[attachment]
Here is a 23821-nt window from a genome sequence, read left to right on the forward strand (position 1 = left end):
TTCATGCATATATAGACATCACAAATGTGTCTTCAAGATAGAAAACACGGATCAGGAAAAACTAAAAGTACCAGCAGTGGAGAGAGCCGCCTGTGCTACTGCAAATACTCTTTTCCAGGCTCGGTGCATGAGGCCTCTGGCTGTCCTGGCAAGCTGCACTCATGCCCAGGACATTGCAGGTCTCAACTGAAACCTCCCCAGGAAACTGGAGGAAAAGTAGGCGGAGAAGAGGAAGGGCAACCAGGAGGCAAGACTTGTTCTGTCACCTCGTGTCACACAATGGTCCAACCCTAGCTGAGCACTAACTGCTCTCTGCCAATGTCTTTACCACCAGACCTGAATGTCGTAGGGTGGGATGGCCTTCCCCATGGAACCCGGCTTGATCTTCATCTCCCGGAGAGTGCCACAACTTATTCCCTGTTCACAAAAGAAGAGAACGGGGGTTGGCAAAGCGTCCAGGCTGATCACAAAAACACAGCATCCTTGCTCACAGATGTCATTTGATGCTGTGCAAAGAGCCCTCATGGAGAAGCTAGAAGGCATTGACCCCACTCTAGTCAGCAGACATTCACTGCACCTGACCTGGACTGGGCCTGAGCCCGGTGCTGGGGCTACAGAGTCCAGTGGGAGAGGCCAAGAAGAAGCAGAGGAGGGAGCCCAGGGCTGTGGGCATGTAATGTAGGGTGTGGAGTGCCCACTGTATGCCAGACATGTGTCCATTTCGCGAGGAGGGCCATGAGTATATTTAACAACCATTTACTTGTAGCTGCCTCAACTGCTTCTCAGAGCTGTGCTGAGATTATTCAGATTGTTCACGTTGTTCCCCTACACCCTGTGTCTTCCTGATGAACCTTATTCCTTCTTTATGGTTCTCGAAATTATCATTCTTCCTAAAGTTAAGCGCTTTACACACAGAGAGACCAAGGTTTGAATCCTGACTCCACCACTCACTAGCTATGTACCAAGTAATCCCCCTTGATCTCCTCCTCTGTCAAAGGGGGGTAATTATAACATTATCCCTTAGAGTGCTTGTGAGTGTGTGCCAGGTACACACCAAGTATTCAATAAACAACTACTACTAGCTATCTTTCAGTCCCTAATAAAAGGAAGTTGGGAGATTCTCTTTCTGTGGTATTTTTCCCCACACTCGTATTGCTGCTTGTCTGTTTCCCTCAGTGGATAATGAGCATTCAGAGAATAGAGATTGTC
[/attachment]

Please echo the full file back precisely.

Here is a 23821-nt window from a genome sequence, read left to right on the forward strand (position 1 = left end):
TTCATGCATATATAGACATCACAAATGTGTCTTCAAGATAGAAAACACGGATCAGGAAAAACTAAAAGTACCAGCAGTGGAGAGAGCCGCCTGTGCTACTGCAAATACTCTTTTCCAGGCTCGGTGCATGAGGCCTCTGGCTGTCCTGGCAAGCTGCACTCATGCCCAGGACATTGCAGGTCTCAACTGAAACCTCCCCAGGAAACTGGAGGAAAAGTAGGCGGAGAAGAGGAAGGGCAACCAGGAGGCAAGACTTGTTCTGTCACCTCGTGTCACACAATGGTCCAACCCTAGCTGAGCACTAACTGCTCTCTGCCAATGTCTTTACCACCAGACCTGAATGTCGTAGGGTGGGATGGCCTTCCCCATGGAACCCGGCTTGATCTTCATCTCCCGGAGAGTGCCACAACTTATTCCCTGTTCACAAAAGAAGAGAACGGGGGTTGGCAAAGCGTCCAGGCTGATCACAAAAACACAGCATCCTTGCTCACAGATGTCATTTGATGCTGTGCAAAGAGCCCTCATGGAGAAGCTAGAAGGCATTGACCCCACTCTAGTCAGCAGACATTCACTGCACCTGACCTGGACTGGGCCTGAGCCCGGTGCTGGGGCTACAGAGTCCAGTGGGAGAGGCCAAGAAGAAGCAGAGGAGGGAGCCCAGGGCTGTGGGCATGTAATGTAGGGTGTGGAGTGCCCACTGTATGCCAGACATGTGTCCATTTCGCGAGGAGGGCCATGAGTATATTTAACAACCATTTACTTGTAGCTGCCTCAACTGCTTCTCAGAGCTGTGCTGAGATTATTCAGATTGTTCACGTTGTTCCCCTACACCCTGTGTCTTCCTGATGAACCTTATTCCTTCTTTATGGTTCTCGAAATTATCATTCTTCCTAAAGTTAAGCGCTTTACACACAGAGAGACCAAGGTTTGAATCCTGACTCCACCACTCACTAGCTATGTACCAAGTAATCCCCCTTGATCTCCTCCTCTGTCAAAGGGGGGTAATTATAACATTATCCCTTAGAGTGCTTGTGAGTGTGTGCCAGGTACACACCAAGTATTCAATAAACAACTACTACTAGCTATCTTTCAGTCCCTAATAAAAGGAAGTTGGGAGATTCTCTTTCTGTGGTATTTTTCCCCACACTCGTATTGCTGCTTGTCTGTTTCCCTCAGTGGATAATGAGCATTCAGAGAATAGAGATTGTC